Shin Sang-ok, Pioneer of Korean Cinema, Passes Away

Apr.12, 2006

Director Shin Sang-ok, a household name during the 1960s and 1970s, passed away at 11:39 p.m. Tuesday at Seoul National University Hospital due to complications following a liver transplant.

Born in Korea’s northernmost region of North Hamgyeong Province in 1926 during Japan’s colonial rule of the country (1910-45), Shin graduated from an arts school in Tokyo before carving a name for himself as one of the pioneers of Korea’s movie industry. He released his first film in 1952.

Shin was extremely prolific throughout his career, pulling along the fledging Korean film industry during the 1960’s and 70’s. He directed 68 films and produced 169, in addition to working on other productions as a cinematographer. Some of his best works include ‘Chunhyang,’ ‘Evergreen Tree,’ Yeonsangon,’ and ‘Red Scarf.’

Yet none of these classics of Korean cinema quite matches his masterpiece, ‘My Mother and Her Guest,’ which blends Shin’s eye for composition with his painstaking attention to detail to showcase traditional Korean lifestyles framed against eye-catching backdrops.

In 1953, Shin married actress Choi Un-hee, a lifetime companion and kindred spirit with whom he entwined his movie-making career and aspirations. Shin was a new face in the industry when he first met Choi, whose career was in full bloom. Together, the couple embarked on an mutually rewarding odyssey that produced 63 films, making them the most impressive couple in the history of Korean cinema.

The dream went sour, however, in 1975 with a very public divorce after the director was embroiled in a scandal with Oh Soo-mi, an actress some 25 years his junior.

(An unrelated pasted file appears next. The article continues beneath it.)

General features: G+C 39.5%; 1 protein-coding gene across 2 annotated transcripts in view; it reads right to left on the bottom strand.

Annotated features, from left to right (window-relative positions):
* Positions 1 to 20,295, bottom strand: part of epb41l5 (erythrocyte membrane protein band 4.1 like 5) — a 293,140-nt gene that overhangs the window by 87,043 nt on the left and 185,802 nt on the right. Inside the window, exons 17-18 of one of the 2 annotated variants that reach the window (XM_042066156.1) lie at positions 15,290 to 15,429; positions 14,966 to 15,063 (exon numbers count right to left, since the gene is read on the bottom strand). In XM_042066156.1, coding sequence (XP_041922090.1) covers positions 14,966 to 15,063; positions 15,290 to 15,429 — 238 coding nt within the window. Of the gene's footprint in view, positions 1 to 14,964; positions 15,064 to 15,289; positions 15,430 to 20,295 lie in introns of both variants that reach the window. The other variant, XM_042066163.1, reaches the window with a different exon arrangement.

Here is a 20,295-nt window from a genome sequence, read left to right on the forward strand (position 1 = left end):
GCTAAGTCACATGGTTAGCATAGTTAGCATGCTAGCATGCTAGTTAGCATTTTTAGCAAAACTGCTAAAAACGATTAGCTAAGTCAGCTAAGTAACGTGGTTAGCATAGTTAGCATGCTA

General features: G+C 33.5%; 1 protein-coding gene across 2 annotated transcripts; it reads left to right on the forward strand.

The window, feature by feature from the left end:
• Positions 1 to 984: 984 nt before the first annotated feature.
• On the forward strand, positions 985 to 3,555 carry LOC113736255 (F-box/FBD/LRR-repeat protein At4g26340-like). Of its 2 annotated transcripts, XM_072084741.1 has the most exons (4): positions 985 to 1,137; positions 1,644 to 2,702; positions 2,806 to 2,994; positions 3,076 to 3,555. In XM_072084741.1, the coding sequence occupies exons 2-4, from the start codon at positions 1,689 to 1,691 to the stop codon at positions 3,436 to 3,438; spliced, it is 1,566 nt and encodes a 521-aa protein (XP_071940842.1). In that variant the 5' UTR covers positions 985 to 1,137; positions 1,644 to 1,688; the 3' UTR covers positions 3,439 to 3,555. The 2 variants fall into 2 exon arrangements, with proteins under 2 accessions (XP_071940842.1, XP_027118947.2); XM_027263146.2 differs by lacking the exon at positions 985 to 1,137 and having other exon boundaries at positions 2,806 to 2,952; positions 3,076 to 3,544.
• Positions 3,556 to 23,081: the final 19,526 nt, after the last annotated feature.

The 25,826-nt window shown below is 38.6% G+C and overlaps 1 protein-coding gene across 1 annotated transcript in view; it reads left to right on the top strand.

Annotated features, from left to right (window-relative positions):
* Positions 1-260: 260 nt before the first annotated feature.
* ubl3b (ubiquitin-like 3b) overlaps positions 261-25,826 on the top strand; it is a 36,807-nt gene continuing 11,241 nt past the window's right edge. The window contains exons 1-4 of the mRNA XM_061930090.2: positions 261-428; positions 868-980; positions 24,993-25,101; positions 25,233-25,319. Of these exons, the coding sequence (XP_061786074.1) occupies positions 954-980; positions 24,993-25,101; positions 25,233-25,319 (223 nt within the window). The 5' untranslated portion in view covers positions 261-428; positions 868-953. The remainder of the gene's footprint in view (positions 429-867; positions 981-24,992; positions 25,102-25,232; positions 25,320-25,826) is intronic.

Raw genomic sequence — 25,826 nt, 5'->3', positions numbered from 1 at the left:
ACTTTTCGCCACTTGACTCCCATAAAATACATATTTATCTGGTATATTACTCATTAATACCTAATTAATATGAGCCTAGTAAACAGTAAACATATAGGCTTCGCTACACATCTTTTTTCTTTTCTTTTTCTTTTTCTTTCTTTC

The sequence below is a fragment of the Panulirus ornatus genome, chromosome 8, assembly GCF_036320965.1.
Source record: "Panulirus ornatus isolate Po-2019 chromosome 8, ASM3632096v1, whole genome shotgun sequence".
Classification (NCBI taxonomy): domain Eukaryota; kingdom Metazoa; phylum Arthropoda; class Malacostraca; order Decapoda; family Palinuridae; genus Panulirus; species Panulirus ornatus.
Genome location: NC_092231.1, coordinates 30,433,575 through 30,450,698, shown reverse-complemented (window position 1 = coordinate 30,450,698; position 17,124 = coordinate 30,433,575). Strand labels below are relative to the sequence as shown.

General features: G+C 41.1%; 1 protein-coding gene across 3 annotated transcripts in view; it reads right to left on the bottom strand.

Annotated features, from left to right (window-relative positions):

A further twist followed three years later when Choi was abducted by North Korea. Perhaps unsurprisingly, considering how closely their fates seemed to be bound together, Shin too was kidnapped six months later by the same regime of ‘Dear Leader’ Kim Jong-il. Kim, a well-known film fanatic, was said to have obsessed about their talents across the inter-Korean border for years before they were snatched to make propaganda and other pictures.

In 1986, the two made a daring escape that drew the attention of the international media, and later traveled to the U.S. where they worked as producers in Washington and Los Angeles. In many respects, their rollercoaster life mirrored the twists and turns of a movie plot.

Shin returned to Korea in May 1989 and made ‘Mayumi: Virgin Terrorist,’ a film that centered on the bombing of Korean Airlines flight 858 by terrorists and focused on one of the perpetrators of the hijacking, which was believed to have been ordered by North Korea. Shin’s career continued to grow and he was later asked to sit on the jury at the Cannes Film Festival.

Shin had recently been receiving treatment following a liver transplant. His body will lay in state at SNU Hospital until he is buried Saturday.

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